In 1923, the 19 year old and soon to be a renowned astrophysicist Carl M. Størmer had just got his hands on a detective's camera.
This was long before the first papparazzis had started to hound celebrities, and they could walk among the public with only minor intrusions from masses of fans (which usually turned them into proper assholes).
The camera he got his hands on was quite similar to the one seen on the picture below. It works by a round light-sensitive plate that could fit six round black and white photographs before the plate would need to be changed. The camera itself would be concealed underneath his vest, with the lens protruding from one of the buttonholes. The shooting sequence would be triggered by pulling a string concealed inside the trouser pocket.
At that time, photography was something that happened in some artists studio, with long exposures, so these instant-exposure cameras was something the public was generally unaware of, which allowed for very interesting pictures, and gives us a unique insight into life in the public sphere at the turn of the century in Christiania (present day Oslo).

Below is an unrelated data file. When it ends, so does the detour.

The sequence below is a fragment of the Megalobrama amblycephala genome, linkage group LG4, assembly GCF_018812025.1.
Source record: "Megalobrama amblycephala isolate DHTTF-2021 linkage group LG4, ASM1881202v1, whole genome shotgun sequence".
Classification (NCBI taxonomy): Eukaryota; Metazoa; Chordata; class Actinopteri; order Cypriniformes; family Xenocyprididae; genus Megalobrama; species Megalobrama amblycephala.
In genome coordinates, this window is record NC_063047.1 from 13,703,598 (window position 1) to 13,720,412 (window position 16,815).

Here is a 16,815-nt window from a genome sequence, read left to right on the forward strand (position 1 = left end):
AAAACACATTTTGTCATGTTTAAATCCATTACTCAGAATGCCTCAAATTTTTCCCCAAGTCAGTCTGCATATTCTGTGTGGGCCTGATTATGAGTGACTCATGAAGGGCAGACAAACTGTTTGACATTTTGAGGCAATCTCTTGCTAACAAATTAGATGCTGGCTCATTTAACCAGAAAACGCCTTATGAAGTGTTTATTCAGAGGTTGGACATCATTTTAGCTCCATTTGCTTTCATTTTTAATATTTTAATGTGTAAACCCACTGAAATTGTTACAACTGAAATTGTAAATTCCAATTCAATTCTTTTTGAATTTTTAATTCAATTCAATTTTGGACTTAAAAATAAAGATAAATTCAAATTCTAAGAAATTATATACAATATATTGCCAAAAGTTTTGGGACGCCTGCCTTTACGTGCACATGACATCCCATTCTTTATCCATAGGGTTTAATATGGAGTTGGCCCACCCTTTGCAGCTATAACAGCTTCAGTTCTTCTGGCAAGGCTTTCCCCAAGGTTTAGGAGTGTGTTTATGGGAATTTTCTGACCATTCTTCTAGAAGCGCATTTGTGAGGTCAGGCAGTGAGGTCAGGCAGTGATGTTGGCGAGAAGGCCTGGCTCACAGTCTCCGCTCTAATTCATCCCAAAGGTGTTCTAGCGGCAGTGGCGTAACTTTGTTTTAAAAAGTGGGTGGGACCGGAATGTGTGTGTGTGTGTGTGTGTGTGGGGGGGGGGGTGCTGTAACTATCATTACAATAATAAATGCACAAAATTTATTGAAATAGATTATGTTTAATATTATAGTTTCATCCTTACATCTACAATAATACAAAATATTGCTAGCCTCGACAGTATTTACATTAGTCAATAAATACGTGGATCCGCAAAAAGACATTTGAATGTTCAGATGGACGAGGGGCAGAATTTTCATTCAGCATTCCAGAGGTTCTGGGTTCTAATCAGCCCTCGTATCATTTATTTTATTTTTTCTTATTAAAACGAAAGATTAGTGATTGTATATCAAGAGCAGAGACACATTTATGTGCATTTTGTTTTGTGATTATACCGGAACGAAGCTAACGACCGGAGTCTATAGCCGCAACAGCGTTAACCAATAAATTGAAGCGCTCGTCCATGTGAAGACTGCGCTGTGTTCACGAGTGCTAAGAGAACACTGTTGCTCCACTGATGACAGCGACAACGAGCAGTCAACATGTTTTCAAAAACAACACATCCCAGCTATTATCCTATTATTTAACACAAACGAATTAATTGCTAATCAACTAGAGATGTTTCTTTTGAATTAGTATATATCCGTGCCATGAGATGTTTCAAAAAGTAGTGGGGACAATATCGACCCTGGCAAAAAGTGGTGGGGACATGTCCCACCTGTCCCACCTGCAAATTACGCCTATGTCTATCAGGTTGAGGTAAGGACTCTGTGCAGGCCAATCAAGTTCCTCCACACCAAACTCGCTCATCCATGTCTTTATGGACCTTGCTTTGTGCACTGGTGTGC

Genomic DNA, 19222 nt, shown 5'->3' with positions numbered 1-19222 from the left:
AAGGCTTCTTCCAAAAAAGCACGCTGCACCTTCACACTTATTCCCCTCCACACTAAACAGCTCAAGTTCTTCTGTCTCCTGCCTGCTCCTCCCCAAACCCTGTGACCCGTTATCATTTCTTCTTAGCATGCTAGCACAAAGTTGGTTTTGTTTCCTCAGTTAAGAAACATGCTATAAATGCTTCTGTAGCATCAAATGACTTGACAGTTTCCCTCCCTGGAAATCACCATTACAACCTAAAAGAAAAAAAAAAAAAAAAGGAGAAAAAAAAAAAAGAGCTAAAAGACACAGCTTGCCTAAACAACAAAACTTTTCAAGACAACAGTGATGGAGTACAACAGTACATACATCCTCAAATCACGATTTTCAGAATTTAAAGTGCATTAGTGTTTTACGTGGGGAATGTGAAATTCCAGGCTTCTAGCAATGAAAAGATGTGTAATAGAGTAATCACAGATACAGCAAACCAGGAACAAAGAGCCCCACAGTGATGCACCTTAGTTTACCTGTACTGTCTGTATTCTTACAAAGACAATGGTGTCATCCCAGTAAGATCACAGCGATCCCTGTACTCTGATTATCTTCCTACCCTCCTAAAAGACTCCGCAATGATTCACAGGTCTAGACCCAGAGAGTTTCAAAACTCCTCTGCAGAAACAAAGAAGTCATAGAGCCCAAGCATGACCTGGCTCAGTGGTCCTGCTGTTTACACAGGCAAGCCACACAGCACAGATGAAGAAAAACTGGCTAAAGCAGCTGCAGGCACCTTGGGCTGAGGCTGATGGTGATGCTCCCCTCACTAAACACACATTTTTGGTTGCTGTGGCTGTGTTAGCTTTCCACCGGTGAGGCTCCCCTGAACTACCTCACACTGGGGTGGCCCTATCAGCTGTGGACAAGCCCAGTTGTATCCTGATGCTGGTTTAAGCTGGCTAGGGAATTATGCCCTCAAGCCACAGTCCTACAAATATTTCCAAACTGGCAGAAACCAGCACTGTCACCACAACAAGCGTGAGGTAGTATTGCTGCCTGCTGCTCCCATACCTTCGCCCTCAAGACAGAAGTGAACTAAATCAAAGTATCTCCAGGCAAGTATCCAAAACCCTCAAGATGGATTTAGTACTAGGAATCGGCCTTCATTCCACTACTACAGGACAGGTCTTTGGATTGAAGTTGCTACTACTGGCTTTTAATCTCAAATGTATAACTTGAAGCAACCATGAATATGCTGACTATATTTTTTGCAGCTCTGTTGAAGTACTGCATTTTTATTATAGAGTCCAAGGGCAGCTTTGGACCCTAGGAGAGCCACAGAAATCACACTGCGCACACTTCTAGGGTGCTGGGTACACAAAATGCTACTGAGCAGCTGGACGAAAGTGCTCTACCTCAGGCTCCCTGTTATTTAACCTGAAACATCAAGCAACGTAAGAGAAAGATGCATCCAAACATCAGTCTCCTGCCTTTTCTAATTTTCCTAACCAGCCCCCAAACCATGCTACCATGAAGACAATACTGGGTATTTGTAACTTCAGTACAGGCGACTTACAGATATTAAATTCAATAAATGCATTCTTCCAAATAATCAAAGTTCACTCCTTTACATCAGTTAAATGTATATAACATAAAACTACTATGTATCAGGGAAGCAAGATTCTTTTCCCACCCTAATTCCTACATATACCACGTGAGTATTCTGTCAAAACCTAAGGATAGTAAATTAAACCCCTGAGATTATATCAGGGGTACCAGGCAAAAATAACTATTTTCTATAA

|The photographer himself. He took in total 500 self-portraits with his camera.|
The most notable figures he managed to capture on film were Henrik Ibsen, Ivar Aasen, Fridtjof Nansen, Sophus Lie and Kristian Birkeland. (The latter currently on the 200 NOK note)
|Ivar Aasen as an old man. The photographer recalls him looking very ill, and remembers vividly a drop suspended under his nose.|
|Mathematician Sophus Lie, during the march after Fridtjof Nansens return from the Fram-expedition.|